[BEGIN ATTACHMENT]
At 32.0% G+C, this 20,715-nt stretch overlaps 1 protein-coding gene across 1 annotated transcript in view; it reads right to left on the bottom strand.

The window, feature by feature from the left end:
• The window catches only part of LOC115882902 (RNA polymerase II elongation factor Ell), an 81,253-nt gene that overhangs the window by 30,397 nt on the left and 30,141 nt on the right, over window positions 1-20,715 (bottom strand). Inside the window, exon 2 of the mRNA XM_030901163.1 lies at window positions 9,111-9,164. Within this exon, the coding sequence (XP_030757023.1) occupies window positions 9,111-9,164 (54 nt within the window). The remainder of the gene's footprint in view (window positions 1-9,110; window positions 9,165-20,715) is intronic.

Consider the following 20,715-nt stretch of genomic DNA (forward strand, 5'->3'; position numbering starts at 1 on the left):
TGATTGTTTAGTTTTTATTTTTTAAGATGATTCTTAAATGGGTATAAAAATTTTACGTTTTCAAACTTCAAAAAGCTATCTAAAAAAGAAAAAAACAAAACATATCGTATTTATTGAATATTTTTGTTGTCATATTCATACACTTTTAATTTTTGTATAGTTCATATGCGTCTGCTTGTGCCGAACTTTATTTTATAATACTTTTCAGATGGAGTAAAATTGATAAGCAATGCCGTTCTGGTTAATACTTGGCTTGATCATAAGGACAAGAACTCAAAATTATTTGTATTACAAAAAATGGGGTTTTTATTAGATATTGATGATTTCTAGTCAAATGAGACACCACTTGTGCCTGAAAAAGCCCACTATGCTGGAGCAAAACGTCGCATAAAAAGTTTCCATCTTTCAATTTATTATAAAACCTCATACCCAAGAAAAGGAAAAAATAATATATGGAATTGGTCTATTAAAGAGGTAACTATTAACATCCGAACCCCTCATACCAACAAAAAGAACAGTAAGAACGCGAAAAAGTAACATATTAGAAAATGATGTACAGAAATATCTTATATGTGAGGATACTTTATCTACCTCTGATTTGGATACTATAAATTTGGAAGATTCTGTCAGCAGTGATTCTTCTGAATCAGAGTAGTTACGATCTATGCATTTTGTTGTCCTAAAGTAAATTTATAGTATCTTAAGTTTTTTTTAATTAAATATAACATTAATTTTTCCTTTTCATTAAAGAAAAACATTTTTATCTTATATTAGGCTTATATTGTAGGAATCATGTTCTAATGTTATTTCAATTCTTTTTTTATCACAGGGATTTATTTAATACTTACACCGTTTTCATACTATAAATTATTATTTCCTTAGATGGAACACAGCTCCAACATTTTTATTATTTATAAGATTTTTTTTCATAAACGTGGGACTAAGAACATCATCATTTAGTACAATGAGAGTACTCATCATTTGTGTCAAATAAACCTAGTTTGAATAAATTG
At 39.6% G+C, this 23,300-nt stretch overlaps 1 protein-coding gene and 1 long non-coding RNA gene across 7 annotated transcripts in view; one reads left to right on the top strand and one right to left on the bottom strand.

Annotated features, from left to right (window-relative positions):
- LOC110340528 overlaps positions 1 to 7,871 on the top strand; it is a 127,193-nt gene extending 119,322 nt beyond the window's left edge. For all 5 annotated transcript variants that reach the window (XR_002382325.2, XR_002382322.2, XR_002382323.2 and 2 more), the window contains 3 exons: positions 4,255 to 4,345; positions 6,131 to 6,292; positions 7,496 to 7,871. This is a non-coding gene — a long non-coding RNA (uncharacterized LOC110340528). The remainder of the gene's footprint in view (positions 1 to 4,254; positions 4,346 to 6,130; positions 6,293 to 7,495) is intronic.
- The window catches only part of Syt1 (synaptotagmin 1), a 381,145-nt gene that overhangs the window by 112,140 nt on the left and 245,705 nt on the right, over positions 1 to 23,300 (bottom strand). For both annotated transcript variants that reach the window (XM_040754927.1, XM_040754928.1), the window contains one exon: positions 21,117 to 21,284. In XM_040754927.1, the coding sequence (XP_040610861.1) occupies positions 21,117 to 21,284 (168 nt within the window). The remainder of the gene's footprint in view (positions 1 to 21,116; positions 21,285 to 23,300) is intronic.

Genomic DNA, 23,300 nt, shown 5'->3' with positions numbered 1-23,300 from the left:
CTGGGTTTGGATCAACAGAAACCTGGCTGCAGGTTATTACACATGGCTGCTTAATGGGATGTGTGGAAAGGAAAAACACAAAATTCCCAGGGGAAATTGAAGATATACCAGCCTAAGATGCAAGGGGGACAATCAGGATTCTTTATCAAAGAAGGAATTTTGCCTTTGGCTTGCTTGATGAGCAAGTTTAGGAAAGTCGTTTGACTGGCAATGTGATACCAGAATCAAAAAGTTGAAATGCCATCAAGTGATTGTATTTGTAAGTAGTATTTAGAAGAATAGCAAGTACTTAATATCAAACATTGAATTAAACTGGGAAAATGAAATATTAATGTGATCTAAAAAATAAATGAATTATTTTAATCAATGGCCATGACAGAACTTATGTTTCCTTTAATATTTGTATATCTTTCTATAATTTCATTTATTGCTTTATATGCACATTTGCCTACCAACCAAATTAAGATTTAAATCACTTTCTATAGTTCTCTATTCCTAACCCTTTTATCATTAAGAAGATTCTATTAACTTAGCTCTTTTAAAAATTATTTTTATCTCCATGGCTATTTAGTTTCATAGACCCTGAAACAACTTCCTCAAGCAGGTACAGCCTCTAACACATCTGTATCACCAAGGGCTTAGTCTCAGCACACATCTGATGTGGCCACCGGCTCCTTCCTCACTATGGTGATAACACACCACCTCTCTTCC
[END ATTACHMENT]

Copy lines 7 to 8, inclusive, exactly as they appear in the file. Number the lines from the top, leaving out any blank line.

Annotated features, from left to right (window-relative positions):
- LOC110340528 overlaps positions 1 to 7,871 on the top strand; it is a 127,193-nt gene extending 119,322 nt beyond the window's left edge. For all 5 annotated transcript variants that reach the window (XR_002382325.2, XR_002382322.2, XR_002382323.2 and 2 more), the window contains 3 exons: positions 4,255 to 4,345; positions 6,131 to 6,292; positions 7,496 to 7,871. This is a non-coding gene — a long non-coding RNA (uncharacterized LOC110340528). The remainder of the gene's footprint in view (positions 1 to 4,254; positions 4,346 to 6,130; positions 6,293 to 7,495) is intronic.